Welcome to the Frequently Asked Questions (FAQ page). Below we have tried to answer the most common questions people have when they encounter problems with their protective coatings. If you do not find an answer to your question please Email us at lou.vincent@nace.org or call us at 337-993-0686 between 8:00 AM and 5:00 PM Central Standard time. After hours, please call 337-255-6030.

  1. Why did my high gloss acrylic polyurethane finish coat have dull spots the day after application?

    This often happens when the polyurethane is applied late in the work day and the weather turns colder or it rains during the night. If the polyurethane has not cured sufficiently when condensation occurs on its surface, the isocyanate in the polyurethane curing agent reacts preferentially with the surface moisture rather than the base resin and you can get minor problems like dull spots or major problems including wrinkling and soft films.
  1. What is amine blush and what makes it happen?

    Amine blush is an exudate from the curing agent of an amine epoxy that normally occurs when the epoxy is applied under conditions of cool temperature and high relative humidity. Many epoxies will not cure below 410F and the curing reaction is very slow between 400F and 500F. The amines that do not react properly with the base epoxy resin are free to migrate to the surface and combine with moisture and carbon dioxide to form an amine carbamate commonly called amine blush. This blush can be very thin and not readily visible to the naked eye, or it can be very heavy and have a dull, buff color. In either case, the topcoats (especially polyurethanes) cannot penetrate this amine exudate layer and adhere to the underlying epoxy coating. The result is peeling and delamination.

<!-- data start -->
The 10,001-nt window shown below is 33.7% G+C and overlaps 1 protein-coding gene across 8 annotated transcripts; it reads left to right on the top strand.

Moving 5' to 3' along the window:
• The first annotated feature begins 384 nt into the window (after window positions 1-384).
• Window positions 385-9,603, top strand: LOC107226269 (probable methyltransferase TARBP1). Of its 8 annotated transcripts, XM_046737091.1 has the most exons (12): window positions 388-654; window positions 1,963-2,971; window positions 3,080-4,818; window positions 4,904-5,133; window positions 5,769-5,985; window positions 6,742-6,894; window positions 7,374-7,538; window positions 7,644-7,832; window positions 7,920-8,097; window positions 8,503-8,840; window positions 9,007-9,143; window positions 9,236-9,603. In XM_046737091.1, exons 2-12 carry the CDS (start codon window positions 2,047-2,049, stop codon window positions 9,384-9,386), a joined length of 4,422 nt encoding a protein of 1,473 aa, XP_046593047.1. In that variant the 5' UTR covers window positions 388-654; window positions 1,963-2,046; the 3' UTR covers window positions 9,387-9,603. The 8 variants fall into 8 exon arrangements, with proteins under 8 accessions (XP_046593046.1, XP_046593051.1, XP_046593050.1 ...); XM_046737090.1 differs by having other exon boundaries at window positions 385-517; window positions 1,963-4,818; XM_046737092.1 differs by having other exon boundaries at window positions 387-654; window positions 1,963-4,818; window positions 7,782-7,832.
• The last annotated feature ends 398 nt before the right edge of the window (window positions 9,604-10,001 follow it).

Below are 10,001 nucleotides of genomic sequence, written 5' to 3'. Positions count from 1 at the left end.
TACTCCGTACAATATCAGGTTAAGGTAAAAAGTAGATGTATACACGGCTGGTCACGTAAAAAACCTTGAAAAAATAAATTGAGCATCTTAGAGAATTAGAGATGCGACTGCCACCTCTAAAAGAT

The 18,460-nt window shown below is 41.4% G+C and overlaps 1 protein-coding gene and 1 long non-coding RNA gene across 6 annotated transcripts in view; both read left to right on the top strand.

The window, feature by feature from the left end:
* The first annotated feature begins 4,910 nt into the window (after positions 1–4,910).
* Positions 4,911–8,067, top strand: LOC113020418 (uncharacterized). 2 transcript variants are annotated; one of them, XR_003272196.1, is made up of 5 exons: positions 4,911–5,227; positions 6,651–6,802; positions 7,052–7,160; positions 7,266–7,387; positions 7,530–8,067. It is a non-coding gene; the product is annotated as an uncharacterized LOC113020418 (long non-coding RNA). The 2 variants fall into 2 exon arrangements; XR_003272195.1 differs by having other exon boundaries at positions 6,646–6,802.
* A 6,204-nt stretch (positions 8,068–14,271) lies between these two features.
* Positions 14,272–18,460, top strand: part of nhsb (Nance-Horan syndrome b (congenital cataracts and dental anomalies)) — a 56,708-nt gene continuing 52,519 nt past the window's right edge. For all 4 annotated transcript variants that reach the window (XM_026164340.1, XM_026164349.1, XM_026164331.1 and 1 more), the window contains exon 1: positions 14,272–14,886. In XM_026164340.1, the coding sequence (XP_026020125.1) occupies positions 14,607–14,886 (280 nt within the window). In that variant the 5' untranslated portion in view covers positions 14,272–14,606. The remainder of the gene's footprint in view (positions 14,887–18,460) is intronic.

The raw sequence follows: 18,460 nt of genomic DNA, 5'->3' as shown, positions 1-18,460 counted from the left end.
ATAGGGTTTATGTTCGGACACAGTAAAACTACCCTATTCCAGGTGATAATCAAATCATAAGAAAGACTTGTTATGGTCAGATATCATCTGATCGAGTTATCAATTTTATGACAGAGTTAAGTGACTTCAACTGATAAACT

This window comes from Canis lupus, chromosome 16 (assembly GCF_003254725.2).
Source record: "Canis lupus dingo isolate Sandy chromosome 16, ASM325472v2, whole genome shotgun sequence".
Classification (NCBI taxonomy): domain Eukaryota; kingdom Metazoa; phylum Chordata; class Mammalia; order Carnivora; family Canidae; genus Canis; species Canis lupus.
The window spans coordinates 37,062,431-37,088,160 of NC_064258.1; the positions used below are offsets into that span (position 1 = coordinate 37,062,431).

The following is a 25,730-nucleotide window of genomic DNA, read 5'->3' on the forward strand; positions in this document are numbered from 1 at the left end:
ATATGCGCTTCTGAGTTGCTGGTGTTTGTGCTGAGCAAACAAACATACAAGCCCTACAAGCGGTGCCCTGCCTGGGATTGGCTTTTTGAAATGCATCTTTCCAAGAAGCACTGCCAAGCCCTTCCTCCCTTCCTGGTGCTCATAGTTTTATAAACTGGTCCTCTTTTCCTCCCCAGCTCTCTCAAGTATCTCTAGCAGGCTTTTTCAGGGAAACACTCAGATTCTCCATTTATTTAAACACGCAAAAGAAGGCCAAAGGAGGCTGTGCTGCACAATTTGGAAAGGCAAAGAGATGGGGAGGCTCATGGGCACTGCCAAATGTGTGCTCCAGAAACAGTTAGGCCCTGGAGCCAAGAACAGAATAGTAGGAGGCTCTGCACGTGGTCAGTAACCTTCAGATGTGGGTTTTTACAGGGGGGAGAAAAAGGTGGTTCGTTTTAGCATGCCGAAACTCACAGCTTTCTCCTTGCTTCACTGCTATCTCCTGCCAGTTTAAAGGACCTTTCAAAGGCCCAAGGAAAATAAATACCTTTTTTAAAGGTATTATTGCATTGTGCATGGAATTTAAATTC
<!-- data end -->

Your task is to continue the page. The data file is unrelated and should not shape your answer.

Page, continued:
Polyurethane Peeling From Epoxy Due to Amine Blush

  1. Why do specifications call for removal of chlorides prior to and after abrasive blasting?

    Chlorides are water soluble compounds that are found in the atmosphere next to salt water bodies. Depending on the wind currents, these chlorides can evaporate from sea water and be carried several miles inland. When dry they look like grains of salt. They are a contaminant that coatings have difficulty penetrating to reach the substrate. When moisture permeates through the coating that is applied over the chlorides, the chlorides absorb the water and expand, creating pressure under the coating film, resulting in blisters and delamination. Specifications for critical immersion conditions such as chemical tanks might call for removal of all chlorides, sulfates and ferrous ions, whereas less critical immersion conditions might allow for as much as 5µg/cm2 of chloride contaminants, while ambient surfaces might allow as much as 50µg/cm2.

See NACE 5/SSPC 12 Water Jetting Standard for complete details on chloride, sulfate and ferrous ion levels.

  1. What is induction time and why is it important?

    Two component products cure by a chemical reaction between the base resin and the curing agent. Some products, especially older versions of epoxies use base resins and curing agents that are marginally compatible. Induction time is that period of time the applicator must wait between the complete mixing of both components and the actual application. This is done to allow the two components to become partially reacted so that it can be applied properly and cure correctly. If this is not done, particularly at lower temperatures, the epoxy may never cure, or it may not atomize correctly resulting in sags, runs, and pinholes in the film.
  2. Is it possible to make an epoxy cure below that magic number of 410F that appear on so many Product Data Sheets?

    Yes, but proceed with care and advice from the coatings manufacturer. There are so-called “kickers” that the coatings manufacturer can provide to accelerate the curing reaction but there can be some serious side effects. These tertiary amines are more than used in the original formula and if they do not react completely with the base epoxy resin, a serious amine blush can occur. Even when they react properly, they can cause a long term embrittlement of the cured film.

    However, there are some special formulae that can cure down to as little as 160F without the fear of amine blush without addition of any “kicker”.

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